Birth Control: The In’s and Out’s (How It works and When To Stop If You Want To Get Pregnant)

Birth control or “family planning” is a way to stop unwanted pregnancies from happening. There are many forms of contraceptive measures that are effective, easy to use, and readily available. Contraceptives can range from the use of medications to devices that prevent unintended pregnancy.

The main groups of contraceptives are hormonal and non-hormonal:

Hormonal contraception involves the release of hormones (progesterone and oestrogen) into a woman’s body to suppress ovulation, thicken the cervical mucus, and thin the uterine lining.

Non-hormonal contraception does not change hormones in a woman’s body to prevent pregnancy. Non-hormonal contraceptives usually physically prevent sperm from reaching the egg.

Types of hormonal contraception

The contraceptive pill

The birth-control pill is an oral contraceptive that is taken at the same time each day and alters reproductive hormones to prevent pregnancy.

The contraceptive patch

The contraceptive patch is a patch that looks like a plaster, is stuck to the skin, and releases hormones to the skin to prevent pregnancy.

The contraceptive implant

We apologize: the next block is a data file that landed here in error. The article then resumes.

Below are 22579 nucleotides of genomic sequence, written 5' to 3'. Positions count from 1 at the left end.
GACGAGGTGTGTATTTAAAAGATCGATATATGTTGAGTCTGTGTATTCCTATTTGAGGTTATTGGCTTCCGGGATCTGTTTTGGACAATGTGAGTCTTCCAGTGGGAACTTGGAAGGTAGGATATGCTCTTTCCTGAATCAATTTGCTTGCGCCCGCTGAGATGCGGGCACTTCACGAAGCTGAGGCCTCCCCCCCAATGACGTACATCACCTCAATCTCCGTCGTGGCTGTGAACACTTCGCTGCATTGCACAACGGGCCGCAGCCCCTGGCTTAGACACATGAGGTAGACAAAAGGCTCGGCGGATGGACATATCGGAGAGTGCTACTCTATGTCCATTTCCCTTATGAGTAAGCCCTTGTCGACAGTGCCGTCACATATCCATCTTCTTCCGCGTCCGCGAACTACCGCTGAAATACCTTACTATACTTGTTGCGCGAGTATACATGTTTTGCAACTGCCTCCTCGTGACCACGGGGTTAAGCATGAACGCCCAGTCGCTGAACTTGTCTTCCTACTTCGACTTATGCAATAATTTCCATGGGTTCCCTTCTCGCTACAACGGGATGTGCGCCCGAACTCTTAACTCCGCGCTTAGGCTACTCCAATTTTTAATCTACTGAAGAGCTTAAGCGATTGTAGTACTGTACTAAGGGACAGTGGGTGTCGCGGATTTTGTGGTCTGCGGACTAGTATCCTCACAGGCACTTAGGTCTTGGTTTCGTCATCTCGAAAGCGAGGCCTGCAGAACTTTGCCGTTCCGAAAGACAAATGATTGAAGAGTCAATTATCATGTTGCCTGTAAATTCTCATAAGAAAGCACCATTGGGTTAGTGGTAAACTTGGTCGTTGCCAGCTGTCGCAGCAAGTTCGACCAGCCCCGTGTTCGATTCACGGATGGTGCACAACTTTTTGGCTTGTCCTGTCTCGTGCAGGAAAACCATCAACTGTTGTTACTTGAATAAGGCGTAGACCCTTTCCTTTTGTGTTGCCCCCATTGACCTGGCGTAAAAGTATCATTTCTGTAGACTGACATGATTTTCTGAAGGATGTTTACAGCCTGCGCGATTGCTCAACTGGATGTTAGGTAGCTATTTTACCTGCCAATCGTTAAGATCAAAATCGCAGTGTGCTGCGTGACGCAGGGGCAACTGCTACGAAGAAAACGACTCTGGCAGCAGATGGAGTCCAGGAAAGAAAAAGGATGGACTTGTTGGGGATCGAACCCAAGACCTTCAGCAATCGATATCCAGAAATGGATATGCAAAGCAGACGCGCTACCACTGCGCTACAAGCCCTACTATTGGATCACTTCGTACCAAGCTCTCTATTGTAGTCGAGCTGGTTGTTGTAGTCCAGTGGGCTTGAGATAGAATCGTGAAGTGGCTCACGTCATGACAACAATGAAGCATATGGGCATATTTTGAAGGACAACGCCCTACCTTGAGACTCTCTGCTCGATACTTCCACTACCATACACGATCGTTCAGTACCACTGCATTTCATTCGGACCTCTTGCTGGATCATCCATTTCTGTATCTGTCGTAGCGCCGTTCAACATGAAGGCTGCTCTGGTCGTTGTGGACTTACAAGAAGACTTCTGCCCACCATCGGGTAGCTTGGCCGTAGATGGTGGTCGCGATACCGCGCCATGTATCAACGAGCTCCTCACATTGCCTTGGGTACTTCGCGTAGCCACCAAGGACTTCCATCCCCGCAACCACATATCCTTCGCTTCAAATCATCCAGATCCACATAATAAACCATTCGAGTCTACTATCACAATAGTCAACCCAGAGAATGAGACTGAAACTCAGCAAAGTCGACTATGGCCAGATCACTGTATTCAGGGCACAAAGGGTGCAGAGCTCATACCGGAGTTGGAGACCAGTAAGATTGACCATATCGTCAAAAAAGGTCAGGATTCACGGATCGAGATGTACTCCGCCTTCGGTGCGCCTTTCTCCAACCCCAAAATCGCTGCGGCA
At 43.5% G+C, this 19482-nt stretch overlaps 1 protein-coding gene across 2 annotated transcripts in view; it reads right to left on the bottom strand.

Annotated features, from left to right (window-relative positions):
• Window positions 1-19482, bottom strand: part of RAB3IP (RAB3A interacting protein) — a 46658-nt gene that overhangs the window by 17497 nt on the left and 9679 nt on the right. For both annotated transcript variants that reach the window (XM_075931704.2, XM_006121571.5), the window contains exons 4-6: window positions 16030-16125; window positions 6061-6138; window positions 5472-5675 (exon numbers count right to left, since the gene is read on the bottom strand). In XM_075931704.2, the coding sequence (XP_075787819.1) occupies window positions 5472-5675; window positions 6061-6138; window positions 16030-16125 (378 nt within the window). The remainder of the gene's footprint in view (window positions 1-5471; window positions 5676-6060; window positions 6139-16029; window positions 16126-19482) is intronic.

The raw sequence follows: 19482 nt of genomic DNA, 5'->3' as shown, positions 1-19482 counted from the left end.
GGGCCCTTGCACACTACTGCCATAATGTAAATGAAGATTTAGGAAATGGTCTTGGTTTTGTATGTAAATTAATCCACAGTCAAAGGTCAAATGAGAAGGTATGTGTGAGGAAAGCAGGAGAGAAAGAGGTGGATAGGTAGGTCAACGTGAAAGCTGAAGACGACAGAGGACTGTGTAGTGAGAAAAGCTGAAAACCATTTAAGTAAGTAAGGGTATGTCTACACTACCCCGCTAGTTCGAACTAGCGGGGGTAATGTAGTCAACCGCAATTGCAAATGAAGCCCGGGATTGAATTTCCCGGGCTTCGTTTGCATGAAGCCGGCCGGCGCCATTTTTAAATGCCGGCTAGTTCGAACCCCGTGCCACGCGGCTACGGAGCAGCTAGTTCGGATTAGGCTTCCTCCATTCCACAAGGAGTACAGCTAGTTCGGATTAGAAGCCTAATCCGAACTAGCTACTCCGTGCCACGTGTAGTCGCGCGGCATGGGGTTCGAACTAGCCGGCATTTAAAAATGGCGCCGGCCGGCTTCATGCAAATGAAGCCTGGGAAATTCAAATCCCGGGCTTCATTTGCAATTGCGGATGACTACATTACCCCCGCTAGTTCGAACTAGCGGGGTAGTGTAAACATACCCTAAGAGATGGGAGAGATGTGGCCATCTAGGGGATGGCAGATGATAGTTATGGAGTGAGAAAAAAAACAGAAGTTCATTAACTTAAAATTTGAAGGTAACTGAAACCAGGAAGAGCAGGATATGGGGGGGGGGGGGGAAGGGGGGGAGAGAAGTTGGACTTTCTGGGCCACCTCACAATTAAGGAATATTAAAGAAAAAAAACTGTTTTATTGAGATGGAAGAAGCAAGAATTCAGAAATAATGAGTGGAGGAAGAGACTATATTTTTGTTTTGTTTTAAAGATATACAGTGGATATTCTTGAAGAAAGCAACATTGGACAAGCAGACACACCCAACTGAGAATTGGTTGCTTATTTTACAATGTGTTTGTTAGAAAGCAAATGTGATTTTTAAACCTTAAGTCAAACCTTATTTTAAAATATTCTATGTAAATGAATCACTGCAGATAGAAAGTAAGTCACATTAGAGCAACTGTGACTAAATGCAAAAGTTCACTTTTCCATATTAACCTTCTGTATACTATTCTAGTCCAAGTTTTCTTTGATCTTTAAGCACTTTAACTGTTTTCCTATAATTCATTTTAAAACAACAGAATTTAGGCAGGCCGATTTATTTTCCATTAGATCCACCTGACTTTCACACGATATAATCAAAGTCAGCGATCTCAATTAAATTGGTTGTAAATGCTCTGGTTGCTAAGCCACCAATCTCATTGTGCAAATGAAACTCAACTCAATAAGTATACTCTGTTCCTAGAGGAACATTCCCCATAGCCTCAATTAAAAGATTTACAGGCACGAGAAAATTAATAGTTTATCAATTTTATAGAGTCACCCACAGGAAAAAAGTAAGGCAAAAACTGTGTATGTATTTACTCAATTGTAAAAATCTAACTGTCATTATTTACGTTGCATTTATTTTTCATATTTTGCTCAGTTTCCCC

The implant is a flexible plastic rod that is inserted under the skin of a woman’s upper arm to prevent pregnancy.

Types of non-hormonal contraception

Condoms (male and female)

Male condoms are worn by a man on his penis to provide a barrier during sexual intercourse. Female condoms are inserted into the woman’s vagina before intercourse to form a barrier during sexual intercourse. The barrier formed by both the female and male condoms prevents the sperm from reaching and fertilizing the egg.

Copper intrauterine device (IUD)

This form of contraception is a T-shaped device that is inserted into a woman’s uterus by a healthcare provider. The copper IUD is a non-hormonal contraceptive that releases a small amount of copper into the uterus. The copper changes the cervical mucus and makes fertilization more difficult. Once used, it can prevent unwanted pregnancy for 5 to 10 years, depending on the type.

Start of contraception

Starting birth control can be daunting if you are not sure which method to choose. It’s always advisable to see a healthcare provider to discuss which option is best for your lifestyle.

Condoms are the only contraceptives that can protect you from HIV and STIs. Remember to always use condoms until you and your partner have been tested for STDs and HIV.

Trying to get pregnant? When to stop using birth control.

Contraceptives do not affect your fertility. Most women can get pregnant within a year of stopping contraceptives. However, when you should stop using birth control depends on which birth control method you choose,

  1. Condoms: you can get pregnant as soon as you have sexual intercourse without using them.
  2. IUD or the Implant: It’s possible to get pregnant right after the doctor removes it from your body.
  3. Contraceptive patches and the pill: Ovulation should return to normal within 1-3 months after you stop using them.

Remember to always check in with your healthcare provider if you are unsure or struggling to fall pregnant.

If you or a friend need advice or help, you can contact me here on Ask Choma, send a Facebook message, an  Instagram message or a Twitter DM, or a WhatsApp Message (071 172 3657).